A Huge Loss and (Maybe) a Small Win
Growing up I was never a huge Penn St. or Joe Paterno fan. I would root for them to win if they were playing one of my lesser liked teams, or if they were huge underdogs. I remember the game when they were playing the University of Miami and everyone said Miami would just steamroll the Nittany Lions. Well, Penn St. put together a whale of a ballgame and won. I respected Paterno and felt like he was a good man.
Then, a couple of years ago the school tried to get Paterno to retire. He basically told them that he would leave when he was ready, and they could not force him out. The regents just basically rolled over and played dead. I lost a lot of respect for Paterno at that point. No coach, no professor, no president, is bigger than a school. Paterno clearly thought that he was.
Then, when the whole Jerry Sandusky affair broke out and a lot of fingers started pointing at Paterno, instead of immediately stepping down he simply said he would “retire” at the end of the season. He was summarily fired. He was given a diamond studded golden parachute. He has been referred to as a god on the campus of Penn St. He did not just run the football program, he ran the school. The president was simply a figure-head who answered to Paterno. All respect I had for Paterno had long since evaporated.
So, the news today that all of Penn St.’s victories since 1998 had been vacated, and that the school was being fined 60 million dollars and that scholarships would be cut was a very small victory for decency in the corrupt world of college sports, and college football in particular. Maybe, just maybe, all of this has sunk in to a few administrations and maybe, just maybe, they will stop treating football coaches and players as demigods. I pray the money is put to good uses, that victims of sexual crimes are helped, and that perpetrators are reported to law enforcement agencies so that more young children will not become victims.
I was also encouraged to read that the administration of Penn St. is accepting the penalties without contest. Maybe, just maybe, we can put this whole sordid story behind us and move forward, whatever that means. To the young men that Sandusky abused I hope that means closure, and I hope that means a huge financial settlement, both from the school and the Paterno and Sandusky families.
I would have preferred to have the NCAA give the “death penalty” to Penn St., because I believe that only the loss of the football program for a year or two would have communicated the right message. But everyone in the business seems to think that these punishments are equal to, or possibly more severe, than the “death penalty” so I will hope they are correct. But I hope that Penn St. is on a very short leash, and that any other violation that occurs will bring a swift and very public end to their football program.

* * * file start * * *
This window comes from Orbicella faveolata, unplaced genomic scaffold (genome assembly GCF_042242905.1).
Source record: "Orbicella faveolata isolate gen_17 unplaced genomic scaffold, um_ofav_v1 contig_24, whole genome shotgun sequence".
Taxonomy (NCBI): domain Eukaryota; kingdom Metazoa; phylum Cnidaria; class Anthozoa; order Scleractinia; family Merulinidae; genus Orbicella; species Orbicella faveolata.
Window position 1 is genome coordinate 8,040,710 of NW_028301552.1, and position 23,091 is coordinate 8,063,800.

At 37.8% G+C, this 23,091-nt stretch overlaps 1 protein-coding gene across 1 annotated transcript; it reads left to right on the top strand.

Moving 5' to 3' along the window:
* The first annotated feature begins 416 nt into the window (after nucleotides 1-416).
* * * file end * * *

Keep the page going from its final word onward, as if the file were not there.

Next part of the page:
But as encouraging as this news was, it was dwarfed by the huge loss that humanity suffered in the massacre in Aurora, CO. In another case that absolutely screams for the death penalty to be used, and used quickly, America was once again shocked by the brutality and evil that one person can inflict on others. Sadly, I seriously doubt the death penalty will be used here either. Or, even if it is suggested by the prosecutor, the perpetrator will not be executed until a person will have to go to the history books to find out for what crime he is being executed.
This killer should be the first to be buried. Period. There is no question as to his guilt. The “two or three” witnesses required by God in the Old Testament are multiplied. He rigged his apartment to kill or injure many others. He planned the event for weeks, if not months. Every day that he lives is a blight on a justice system that is bent on favoring the guilty and punishing the victim.
A culture that legally protects the process of murdering an unborn child, while at the same time nurturing and protecting a mass murderer is doomed to collapse, and collapse it should. We have lost all respect for human life. We live in a “throw away” society and the lives of innocent human beings are just the latest in a long list of things we have decided it is okay to discard.
Even before the shooting in Aurora, I was pondering why it is that Christians, and Jews as well, can cope so well in a bent and broken world. The answer, it occurred to me, is because Christians understand the concept of evil. Christians know that evil exists, that humans can be evil, and can perpetrate evil. Jews know this fact times ten. It is the secular humanists, the atheists who believe that mankind is in the process of evolving toward perfection that cannot handle the question of “why do bad things happen.” I know that bad things happen because there are evil people in this world who make meticulous plans to inflict their evil deeds on others. Although it sickens me, and angers me, and disturbs me at the core of who I am, events like Columbine and Aurora do not surprise me. Mass murders committed by someone wielding a pistol and an assault rifle are no different from mass murders committed by men and women wielding scalpels. When you lose the concept of the sanctity of human life, you end up exactly where we are.
I applaud the decision of the NCAA to hammer Penn St. I think the death penalty was deserved, but I will hope that the football program never fully recovers. We might say the NCAA’s harshness was a small victory for humanity. The way we are treating the mass murderer at Aurora is a huge loss for humanity. Innocent human life is worth more than treating a cold-blooded killer to a warm, safe, and protected existence for the rest of his life.